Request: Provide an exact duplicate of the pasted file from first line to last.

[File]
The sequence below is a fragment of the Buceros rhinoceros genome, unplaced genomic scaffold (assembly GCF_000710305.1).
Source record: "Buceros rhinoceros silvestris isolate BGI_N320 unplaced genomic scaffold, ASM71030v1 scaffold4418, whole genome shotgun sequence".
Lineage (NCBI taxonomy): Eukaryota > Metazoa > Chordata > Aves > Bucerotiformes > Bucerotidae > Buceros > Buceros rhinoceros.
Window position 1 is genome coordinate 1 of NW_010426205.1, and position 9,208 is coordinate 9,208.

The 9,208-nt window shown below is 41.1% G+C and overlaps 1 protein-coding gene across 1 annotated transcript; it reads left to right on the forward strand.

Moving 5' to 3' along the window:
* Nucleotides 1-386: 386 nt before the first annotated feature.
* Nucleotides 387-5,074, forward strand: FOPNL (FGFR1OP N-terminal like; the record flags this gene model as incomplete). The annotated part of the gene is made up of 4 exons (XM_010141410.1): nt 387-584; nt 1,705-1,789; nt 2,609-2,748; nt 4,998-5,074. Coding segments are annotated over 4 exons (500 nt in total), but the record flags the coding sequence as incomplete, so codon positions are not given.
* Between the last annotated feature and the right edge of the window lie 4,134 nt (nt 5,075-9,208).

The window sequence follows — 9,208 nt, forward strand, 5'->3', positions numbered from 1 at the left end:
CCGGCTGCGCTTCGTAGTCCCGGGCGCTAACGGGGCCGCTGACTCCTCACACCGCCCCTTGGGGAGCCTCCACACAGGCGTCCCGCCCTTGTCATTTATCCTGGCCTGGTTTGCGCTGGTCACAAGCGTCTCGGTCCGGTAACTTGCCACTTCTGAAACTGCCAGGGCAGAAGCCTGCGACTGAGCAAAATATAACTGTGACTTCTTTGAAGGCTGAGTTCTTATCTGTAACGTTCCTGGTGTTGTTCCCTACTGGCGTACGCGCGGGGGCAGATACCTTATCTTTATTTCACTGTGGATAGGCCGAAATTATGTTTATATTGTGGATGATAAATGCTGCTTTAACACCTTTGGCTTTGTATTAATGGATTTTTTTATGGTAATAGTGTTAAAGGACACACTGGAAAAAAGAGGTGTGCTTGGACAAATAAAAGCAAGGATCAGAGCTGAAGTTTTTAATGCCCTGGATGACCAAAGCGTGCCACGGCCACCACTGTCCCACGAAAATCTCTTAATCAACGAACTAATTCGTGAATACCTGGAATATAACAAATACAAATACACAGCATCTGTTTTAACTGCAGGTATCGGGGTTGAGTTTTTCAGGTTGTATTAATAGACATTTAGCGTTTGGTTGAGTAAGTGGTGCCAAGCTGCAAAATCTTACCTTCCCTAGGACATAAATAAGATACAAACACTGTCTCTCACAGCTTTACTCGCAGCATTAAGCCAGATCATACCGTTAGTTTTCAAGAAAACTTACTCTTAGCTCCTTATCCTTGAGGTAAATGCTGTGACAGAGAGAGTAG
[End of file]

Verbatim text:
The sequence below is a fragment of the Buceros rhinoceros genome, unplaced genomic scaffold (assembly GCF_000710305.1).
Source record: "Buceros rhinoceros silvestris isolate BGI_N320 unplaced genomic scaffold, ASM71030v1 scaffold4418, whole genome shotgun sequence".
Lineage (NCBI taxonomy): Eukaryota > Metazoa > Chordata > Aves > Bucerotiformes > Bucerotidae > Buceros > Buceros rhinoceros.
Window position 1 is genome coordinate 1 of NW_010426205.1, and position 9,208 is coordinate 9,208.

The 9,208-nt window shown below is 41.1% G+C and overlaps 1 protein-coding gene across 1 annotated transcript; it reads left to right on the forward strand.

Moving 5' to 3' along the window:
* Nucleotides 1-386: 386 nt before the first annotated feature.
* Nucleotides 387-5,074, forward strand: FOPNL (FGFR1OP N-terminal like; the record flags this gene model as incomplete). The annotated part of the gene is made up of 4 exons (XM_010141410.1): nt 387-584; nt 1,705-1,789; nt 2,609-2,748; nt 4,998-5,074. Coding segments are annotated over 4 exons (500 nt in total), but the record flags the coding sequence as incomplete, so codon positions are not given.
* Between the last annotated feature and the right edge of the window lie 4,134 nt (nt 5,075-9,208).

The window sequence follows — 9,208 nt, forward strand, 5'->3', positions numbered from 1 at the left end:
CCGGCTGCGCTTCGTAGTCCCGGGCGCTAACGGGGCCGCTGACTCCTCACACCGCCCCTTGGGGAGCCTCCACACAGGCGTCCCGCCCTTGTCATTTATCCTGGCCTGGTTTGCGCTGGTCACAAGCGTCTCGGTCCGGTAACTTGCCACTTCTGAAACTGCCAGGGCAGAAGCCTGCGACTGAGCAAAATATAACTGTGACTTCTTTGAAGGCTGAGTTCTTATCTGTAACGTTCCTGGTGTTGTTCCCTACTGGCGTACGCGCGGGGGCAGATACCTTATCTTTATTTCACTGTGGATAGGCCGAAATTATGTTTATATTGTGGATGATAAATGCTGCTTTAACACCTTTGGCTTTGTATTAATGGATTTTTTTATGGTAATAGTGTTAAAGGACACACTGGAAAAAAGAGGTGTGCTTGGACAAATAAAAGCAAGGATCAGAGCTGAAGTTTTTAATGCCCTGGATGACCAAAGCGTGCCACGGCCACCACTGTCCCACGAAAATCTCTTAATCAACGAACTAATTCGTGAATACCTGGAATATAACAAATACAAATACACAGCATCTGTTTTAACTGCAGGTATCGGGGTTGAGTTTTTCAGGTTGTATTAATAGACATTTAGCGTTTGGTTGAGTAAGTGGTGCCAAGCTGCAAAATCTTACCTTCCCTAGGACATAAATAAGATACAAACACTGTCTCTCACAGCTTTACTCGCAGCATTAAGCCAGATCATACCGTTAGTTTTCAAGAAAACTTACTCTTAGCTCCTTATCCTTGAGGTAAATGCTGTGACAGAGAGAGTAG